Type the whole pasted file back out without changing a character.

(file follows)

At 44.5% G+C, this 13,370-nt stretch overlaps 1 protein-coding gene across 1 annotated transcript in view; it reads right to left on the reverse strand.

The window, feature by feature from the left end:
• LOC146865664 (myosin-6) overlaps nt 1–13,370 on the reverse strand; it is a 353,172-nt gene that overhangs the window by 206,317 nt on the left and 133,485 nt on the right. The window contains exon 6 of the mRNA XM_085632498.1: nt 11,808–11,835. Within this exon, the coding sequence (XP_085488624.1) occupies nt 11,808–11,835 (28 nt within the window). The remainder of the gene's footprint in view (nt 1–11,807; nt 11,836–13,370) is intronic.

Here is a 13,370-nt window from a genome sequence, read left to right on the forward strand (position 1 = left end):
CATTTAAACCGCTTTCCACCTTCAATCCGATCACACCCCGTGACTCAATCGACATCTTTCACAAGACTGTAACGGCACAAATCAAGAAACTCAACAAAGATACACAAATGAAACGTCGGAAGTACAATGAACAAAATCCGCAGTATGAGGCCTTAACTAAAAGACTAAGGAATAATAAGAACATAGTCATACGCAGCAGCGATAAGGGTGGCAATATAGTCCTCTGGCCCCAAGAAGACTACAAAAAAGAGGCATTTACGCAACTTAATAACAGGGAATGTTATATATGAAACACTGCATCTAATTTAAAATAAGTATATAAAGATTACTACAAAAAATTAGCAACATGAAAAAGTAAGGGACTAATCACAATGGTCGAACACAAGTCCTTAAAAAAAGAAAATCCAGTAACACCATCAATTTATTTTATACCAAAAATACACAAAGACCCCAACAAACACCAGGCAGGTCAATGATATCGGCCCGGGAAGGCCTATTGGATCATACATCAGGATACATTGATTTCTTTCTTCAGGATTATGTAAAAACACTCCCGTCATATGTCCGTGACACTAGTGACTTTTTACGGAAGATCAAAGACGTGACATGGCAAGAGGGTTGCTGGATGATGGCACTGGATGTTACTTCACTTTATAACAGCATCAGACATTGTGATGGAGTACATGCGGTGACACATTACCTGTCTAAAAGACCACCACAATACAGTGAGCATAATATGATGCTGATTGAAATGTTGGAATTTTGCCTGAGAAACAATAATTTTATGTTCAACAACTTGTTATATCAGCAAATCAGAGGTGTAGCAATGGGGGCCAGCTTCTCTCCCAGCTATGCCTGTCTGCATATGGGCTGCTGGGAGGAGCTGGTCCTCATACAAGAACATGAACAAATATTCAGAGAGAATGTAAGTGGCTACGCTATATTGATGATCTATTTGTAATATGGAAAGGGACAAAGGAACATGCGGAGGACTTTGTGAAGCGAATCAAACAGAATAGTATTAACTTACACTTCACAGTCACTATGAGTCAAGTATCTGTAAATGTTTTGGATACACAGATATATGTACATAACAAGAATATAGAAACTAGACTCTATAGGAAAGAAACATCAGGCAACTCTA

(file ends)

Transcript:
At 44.5% G+C, this 13,370-nt stretch overlaps 1 protein-coding gene across 1 annotated transcript in view; it reads right to left on the reverse strand.

The window, feature by feature from the left end:
• LOC146865664 (myosin-6) overlaps nt 1–13,370 on the reverse strand; it is a 353,172-nt gene that overhangs the window by 206,317 nt on the left and 133,485 nt on the right. The window contains exon 6 of the mRNA XM_085632498.1: nt 11,808–11,835. Within this exon, the coding sequence (XP_085488624.1) occupies nt 11,808–11,835 (28 nt within the window). The remainder of the gene's footprint in view (nt 1–11,807; nt 11,836–13,370) is intronic.

Here is a 13,370-nt window from a genome sequence, read left to right on the forward strand (position 1 = left end):
CATTTAAACCGCTTTCCACCTTCAATCCGATCACACCCCGTGACTCAATCGACATCTTTCACAAGACTGTAACGGCACAAATCAAGAAACTCAACAAAGATACACAAATGAAACGTCGGAAGTACAATGAACAAAATCCGCAGTATGAGGCCTTAACTAAAAGACTAAGGAATAATAAGAACATAGTCATACGCAGCAGCGATAAGGGTGGCAATATAGTCCTCTGGCCCCAAGAAGACTACAAAAAAGAGGCATTTACGCAACTTAATAACAGGGAATGTTATATATGAAACACTGCATCTAATTTAAAATAAGTATATAAAGATTACTACAAAAAATTAGCAACATGAAAAAGTAAGGGACTAATCACAATGGTCGAACACAAGTCCTTAAAAAAAGAAAATCCAGTAACACCATCAATTTATTTTATACCAAAAATACACAAAGACCCCAACAAACACCAGGCAGGTCAATGATATCGGCCCGGGAAGGCCTATTGGATCATACATCAGGATACATTGATTTCTTTCTTCAGGATTATGTAAAAACACTCCCGTCATATGTCCGTGACACTAGTGACTTTTTACGGAAGATCAAAGACGTGACATGGCAAGAGGGTTGCTGGATGATGGCACTGGATGTTACTTCACTTTATAACAGCATCAGACATTGTGATGGAGTACATGCGGTGACACATTACCTGTCTAAAAGACCACCACAATACAGTGAGCATAATATGATGCTGATTGAAATGTTGGAATTTTGCCTGAGAAACAATAATTTTATGTTCAACAACTTGTTATATCAGCAAATCAGAGGTGTAGCAATGGGGGCCAGCTTCTCTCCCAGCTATGCCTGTCTGCATATGGGCTGCTGGGAGGAGCTGGTCCTCATACAAGAACATGAACAAATATTCAGAGAGAATGTAAGTGGCTACGCTATATTGATGATCTATTTGTAATATGGAAAGGGACAAAGGAACATGCGGAGGACTTTGTGAAGCGAATCAAACAGAATAGTATTAACTTACACTTCACAGTCACTATGAGTCAAGTATCTGTAAATGTTTTGGATACACAGATATATGTACATAACAAGAATATAGAAACTAGACTCTATAGGAAAGAAACATCAGGCAACTCTA